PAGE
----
[cgl_discussion] review high-res-timers patches

Randy.Dunlap rddunlap at osdl.org
Wed Feb 12 15:15:05 PST 2003


| By the way, is there any comparison of the two patches
| available?  One of the things stopping Linus may be
| that we haven't come to a consensus as to which of
| the patches is "right".

Here's the current status of CGL review of them.
--
~Randy

=====================================================================

Geoff Gustafson, Julie Fleischer, and I have spent some time on
high-res-timers review and testing.  The initial goals were:

(a) requirements justification for CGL;
(b) code review and feedback; and
(c) conformance, functional, and performance/stress testing.


(a) Requirements

"Requirement: 6.4.1 Concurrent Timers Scaling Behavior and Report 
 Description: OSDL CGL shall determine support for applications that 
 require scaling of total count of system timers into the 1000s."

[This is not _that_ report.]

(b) Code review and feedback

I reviewed Jim Houston's "alternate" timers patch and sent comments
on it to to high-res-timers-discourse at lists.sf.net and
linux-kernel at vger.kernel.org.

Review of George Anzinger's high-res-timers patch is currently postponed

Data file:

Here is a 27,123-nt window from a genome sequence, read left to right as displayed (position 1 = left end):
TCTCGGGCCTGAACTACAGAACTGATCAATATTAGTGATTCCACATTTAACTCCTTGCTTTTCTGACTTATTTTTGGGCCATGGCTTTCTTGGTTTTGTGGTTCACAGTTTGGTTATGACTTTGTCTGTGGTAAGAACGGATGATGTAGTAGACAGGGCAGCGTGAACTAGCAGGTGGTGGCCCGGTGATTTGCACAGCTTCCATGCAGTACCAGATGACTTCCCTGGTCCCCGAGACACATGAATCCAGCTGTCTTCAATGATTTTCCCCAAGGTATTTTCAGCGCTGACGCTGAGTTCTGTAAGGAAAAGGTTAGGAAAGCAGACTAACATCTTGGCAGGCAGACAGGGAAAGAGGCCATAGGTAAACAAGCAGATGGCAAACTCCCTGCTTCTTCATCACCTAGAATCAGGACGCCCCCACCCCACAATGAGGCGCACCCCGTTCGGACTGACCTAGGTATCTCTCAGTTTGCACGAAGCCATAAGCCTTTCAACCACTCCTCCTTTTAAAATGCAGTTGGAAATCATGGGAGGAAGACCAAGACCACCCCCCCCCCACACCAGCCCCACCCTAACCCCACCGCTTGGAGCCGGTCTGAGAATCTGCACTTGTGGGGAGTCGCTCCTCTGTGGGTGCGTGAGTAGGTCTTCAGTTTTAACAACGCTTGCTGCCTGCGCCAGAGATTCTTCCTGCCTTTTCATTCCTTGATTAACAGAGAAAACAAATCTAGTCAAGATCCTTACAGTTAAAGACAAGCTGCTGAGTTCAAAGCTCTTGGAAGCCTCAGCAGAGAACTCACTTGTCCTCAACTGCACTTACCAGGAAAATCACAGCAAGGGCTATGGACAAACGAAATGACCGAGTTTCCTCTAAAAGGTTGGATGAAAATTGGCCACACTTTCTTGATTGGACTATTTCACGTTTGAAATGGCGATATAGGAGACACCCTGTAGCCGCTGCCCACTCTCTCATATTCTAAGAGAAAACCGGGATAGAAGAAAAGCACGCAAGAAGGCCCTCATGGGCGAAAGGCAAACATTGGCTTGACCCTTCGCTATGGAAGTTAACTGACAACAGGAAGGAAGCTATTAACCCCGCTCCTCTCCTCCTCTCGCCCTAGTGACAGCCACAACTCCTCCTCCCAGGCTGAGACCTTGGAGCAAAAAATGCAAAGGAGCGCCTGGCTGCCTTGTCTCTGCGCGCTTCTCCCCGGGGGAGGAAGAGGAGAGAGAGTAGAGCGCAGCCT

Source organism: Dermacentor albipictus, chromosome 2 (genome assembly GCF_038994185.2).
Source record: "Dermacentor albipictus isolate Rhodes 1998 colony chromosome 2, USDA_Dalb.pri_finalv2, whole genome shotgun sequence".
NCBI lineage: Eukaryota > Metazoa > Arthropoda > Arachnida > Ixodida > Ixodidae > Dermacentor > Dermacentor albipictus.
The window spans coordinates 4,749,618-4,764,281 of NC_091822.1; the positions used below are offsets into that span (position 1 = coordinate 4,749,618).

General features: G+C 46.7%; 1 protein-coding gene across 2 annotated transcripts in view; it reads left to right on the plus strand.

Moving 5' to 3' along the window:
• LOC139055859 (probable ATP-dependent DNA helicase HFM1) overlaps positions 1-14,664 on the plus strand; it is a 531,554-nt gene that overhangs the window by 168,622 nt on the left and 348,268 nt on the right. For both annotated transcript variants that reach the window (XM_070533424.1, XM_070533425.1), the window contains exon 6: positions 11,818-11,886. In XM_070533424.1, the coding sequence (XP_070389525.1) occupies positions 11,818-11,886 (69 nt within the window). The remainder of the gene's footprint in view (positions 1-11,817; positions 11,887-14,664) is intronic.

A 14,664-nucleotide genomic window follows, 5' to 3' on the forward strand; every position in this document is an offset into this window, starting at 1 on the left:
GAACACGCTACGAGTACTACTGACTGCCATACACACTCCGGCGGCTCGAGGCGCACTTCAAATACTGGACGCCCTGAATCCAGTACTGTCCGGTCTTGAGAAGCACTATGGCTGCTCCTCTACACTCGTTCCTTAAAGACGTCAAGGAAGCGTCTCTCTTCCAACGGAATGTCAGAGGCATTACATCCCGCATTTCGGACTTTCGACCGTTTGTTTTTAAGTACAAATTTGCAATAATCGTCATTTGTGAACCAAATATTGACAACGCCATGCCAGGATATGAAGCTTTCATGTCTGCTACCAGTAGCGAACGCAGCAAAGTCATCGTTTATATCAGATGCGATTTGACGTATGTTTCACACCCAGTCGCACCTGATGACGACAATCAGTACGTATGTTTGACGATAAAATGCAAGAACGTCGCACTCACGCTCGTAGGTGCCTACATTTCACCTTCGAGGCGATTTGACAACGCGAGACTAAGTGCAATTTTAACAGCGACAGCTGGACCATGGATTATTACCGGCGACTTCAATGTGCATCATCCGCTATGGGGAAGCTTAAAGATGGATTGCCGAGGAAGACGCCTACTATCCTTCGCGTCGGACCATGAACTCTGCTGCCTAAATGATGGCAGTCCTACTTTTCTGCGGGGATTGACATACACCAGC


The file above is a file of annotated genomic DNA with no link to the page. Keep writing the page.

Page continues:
indefinitely.

A few notable differences in the patches, mostly from a usability
viewpoint instead of an implementation viewpoint:

. Jim's patch is not a CONFIG option but George's patch is.
. Jim's patch works with TSC or PIT a timer source whereas George's
  patch uses TSC, PIT, or the ACPI timer (CONFIG-selectable).


(c) Code testing

Julie maintains a POSIX test suite at <http://posixtest.sourceforge.net/>.
There is also some verification/conformance code in the high-res-timers
support patch at <http://sourceforge.net/projects/high-res-timers/>.

There are still some POSIX conformance issues with the original HRT
patches, although some of these may be fixed in the most recent versions
of the patches.  The alternate patchset passes all POSIX conformance
tests.
See <http://posixtest.sourceforge.net/testpass.html> for test results.

I created a timerstress program to test 1000s of active timers.
I ran it on Linux 2.5.59 with George's HRT patch, with profile=4
(in-kernel profiling) on a dual P4 1.7 GHz PC with 1 GB of RAM.

All stress tests were run for 60 seconds, with random initial timeout
and interval per timer (initial timeout == interval).
Currently all timers are relative in time, not absolute.
The timerstress test uses one POSIX real-time signal and no other
threads/processes, so this isn't a timer + threads test, just a
timers/signals test.

As you can see in the following table, the high-res-timers code is not
taking unusual amounts of processor time, although the system call
overhead from the timer stress test program is high.


Timers	Expirations/60 seconds	Avg/second	Syscall 'load' (profile)
==============================================================================
1000		2505		41.75			5.20
2000		4852		80.87			5.18
3000		7175		119.58			5.68
4000		9588		159.8			8.66
5000		12026		200.43			9.68
6000		14284		238.07			8.89
7000		16669		277.82			12.59
8000		19134		318.9			9.84
9000		21597		359.95			14.41
10000		24288		404.8			11.55
12000		28812		480.2			11.41
14000		33606		560.1			28.16
16000		38680		644.67			18.11


Stress testing of Jim's alternate HRT patch is currently on hold.

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